A fascinating portrait of life in Britain during the first half of the 20th century as the country recovered from the grand wreckage of the British Empire
Beyond trenches, flappers, and Spitfires, this is a story of strange cults and economic madness, of revolutionaries and heroic inventors, sexual experiments, and raucous stage heroines. Between the death of Queen Victoria and the end of World War II, Great Britain was shaken by war and peace. The two wars were the worst they had ever known and the episodes of peace among the most turbulent and surprising. As the political forum moved from Edwardian smoking rooms to an increasingly democratic Westminster, the people of Britain experimented with extreme ideas as they struggled to answer the question How should we live? Socialism? Fascism? Feminism? Meanwhile, fads such as eugenics, vegetarianism, and nudism were gripping the nation, while the popularity of the music hall soared. It was also a time that witnessed the birth of the media as it is known it today and the beginnings of the welfare state. From organic food to drugs, nightclubs and celebrities to package holidays, crooked bankers to sleazy politicians, the echoes of today's Britain ring from almost every page.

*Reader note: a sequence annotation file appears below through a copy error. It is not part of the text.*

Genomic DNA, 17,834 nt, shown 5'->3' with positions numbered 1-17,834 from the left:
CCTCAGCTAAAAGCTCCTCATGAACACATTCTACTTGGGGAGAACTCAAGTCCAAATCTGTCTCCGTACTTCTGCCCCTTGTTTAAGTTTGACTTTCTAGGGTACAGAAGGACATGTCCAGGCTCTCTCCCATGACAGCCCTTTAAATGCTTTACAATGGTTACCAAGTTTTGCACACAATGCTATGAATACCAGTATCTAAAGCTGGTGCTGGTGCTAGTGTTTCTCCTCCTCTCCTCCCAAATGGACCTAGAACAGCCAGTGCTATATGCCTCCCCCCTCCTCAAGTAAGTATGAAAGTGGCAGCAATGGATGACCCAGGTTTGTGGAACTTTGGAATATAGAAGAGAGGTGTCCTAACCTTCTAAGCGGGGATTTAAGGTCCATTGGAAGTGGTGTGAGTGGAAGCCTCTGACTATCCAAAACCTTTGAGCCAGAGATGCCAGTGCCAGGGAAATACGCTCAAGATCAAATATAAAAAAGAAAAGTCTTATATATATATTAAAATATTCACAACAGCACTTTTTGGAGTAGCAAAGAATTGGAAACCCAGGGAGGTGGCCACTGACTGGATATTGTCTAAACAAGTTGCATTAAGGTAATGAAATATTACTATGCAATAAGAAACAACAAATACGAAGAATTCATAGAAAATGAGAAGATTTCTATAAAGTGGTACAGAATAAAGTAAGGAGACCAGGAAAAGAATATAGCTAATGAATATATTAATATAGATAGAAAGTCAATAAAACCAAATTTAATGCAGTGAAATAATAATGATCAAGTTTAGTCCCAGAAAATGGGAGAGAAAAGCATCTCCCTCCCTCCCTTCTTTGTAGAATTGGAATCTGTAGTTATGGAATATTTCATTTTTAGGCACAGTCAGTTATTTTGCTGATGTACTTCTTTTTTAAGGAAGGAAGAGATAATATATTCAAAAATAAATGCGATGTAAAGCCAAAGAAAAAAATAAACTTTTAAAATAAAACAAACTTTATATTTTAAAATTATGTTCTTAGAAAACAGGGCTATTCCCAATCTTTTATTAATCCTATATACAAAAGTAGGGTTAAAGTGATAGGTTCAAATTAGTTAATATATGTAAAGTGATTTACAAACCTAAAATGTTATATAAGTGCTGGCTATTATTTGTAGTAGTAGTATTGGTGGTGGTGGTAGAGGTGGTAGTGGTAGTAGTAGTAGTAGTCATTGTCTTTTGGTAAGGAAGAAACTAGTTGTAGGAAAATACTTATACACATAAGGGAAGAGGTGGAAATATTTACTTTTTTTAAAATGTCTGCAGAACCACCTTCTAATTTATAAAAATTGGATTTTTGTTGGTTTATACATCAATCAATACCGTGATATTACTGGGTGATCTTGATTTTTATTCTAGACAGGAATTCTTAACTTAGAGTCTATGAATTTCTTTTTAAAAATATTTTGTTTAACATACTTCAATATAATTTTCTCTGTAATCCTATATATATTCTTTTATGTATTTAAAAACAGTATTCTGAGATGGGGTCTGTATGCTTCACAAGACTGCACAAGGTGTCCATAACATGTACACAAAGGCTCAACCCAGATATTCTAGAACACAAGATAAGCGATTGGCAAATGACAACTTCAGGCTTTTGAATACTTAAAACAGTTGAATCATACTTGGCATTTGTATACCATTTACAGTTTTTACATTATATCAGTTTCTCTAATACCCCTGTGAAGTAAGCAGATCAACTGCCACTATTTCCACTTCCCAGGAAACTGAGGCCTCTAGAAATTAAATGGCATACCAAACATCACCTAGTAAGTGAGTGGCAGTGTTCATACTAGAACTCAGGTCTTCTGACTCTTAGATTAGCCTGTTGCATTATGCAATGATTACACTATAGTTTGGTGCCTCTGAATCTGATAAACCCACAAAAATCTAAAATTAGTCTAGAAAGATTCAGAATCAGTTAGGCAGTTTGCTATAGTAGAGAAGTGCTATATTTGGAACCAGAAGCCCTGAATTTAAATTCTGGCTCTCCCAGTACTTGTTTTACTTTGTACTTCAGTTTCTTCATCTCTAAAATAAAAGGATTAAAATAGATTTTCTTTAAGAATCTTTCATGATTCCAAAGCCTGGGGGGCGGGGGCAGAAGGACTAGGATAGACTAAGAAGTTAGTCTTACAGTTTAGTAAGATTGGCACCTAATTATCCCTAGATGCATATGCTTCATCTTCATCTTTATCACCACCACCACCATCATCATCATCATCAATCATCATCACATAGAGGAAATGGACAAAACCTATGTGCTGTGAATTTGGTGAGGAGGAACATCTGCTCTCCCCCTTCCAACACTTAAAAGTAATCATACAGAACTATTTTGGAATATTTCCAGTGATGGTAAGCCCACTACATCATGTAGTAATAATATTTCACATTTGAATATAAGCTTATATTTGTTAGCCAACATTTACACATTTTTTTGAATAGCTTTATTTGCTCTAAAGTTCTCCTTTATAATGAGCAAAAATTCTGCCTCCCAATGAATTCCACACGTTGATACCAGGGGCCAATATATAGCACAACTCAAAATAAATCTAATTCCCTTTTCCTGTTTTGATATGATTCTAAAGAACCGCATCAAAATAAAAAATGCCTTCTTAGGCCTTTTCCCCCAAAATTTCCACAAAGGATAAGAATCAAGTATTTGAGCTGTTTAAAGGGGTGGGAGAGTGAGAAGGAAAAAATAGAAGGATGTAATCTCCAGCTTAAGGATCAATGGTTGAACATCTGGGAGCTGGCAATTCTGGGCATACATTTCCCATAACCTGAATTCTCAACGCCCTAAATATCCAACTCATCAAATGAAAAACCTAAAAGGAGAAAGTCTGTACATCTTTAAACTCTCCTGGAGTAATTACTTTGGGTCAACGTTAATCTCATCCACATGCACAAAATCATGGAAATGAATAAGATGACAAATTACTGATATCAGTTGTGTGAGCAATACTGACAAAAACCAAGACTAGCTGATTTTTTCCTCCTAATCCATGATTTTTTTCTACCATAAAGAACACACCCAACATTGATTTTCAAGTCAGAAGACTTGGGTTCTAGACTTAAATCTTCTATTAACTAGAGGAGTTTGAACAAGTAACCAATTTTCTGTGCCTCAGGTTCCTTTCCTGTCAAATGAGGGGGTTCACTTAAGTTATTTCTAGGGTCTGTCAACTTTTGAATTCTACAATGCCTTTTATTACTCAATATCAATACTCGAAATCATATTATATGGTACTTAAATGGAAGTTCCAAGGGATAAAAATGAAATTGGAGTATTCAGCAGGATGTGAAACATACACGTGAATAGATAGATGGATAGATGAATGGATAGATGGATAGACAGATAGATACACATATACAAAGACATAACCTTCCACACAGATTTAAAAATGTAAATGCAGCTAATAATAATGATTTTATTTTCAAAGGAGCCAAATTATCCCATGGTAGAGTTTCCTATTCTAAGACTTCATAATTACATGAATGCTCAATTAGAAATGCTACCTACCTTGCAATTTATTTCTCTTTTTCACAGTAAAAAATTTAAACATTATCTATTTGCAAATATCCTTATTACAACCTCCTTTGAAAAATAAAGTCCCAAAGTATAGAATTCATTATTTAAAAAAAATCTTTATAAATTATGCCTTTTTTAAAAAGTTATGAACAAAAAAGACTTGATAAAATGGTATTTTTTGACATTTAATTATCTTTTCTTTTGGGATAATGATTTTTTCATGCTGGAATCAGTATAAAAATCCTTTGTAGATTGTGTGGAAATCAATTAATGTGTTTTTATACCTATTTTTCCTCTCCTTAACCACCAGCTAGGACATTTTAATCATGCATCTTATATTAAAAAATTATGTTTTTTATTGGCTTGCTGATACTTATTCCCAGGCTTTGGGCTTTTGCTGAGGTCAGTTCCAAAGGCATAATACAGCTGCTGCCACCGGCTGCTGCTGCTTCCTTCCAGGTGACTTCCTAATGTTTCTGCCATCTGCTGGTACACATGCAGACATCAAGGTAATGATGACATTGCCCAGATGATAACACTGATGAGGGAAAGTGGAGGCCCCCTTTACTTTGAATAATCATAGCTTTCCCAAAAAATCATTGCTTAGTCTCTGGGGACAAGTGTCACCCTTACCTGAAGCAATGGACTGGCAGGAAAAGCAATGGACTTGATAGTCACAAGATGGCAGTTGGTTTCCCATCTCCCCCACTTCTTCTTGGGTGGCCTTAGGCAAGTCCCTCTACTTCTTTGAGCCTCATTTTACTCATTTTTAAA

|Product dimensions:||5.10(w) x 7.70(h) x 1.30(d)|
About the Author
Andrew Marr is a political journalist who has worked for the Scotsman, the Independent, the Daily Express, and the Observer, and spent five years as the BBC's Political Editor. He is the author of A History of Modern Britain.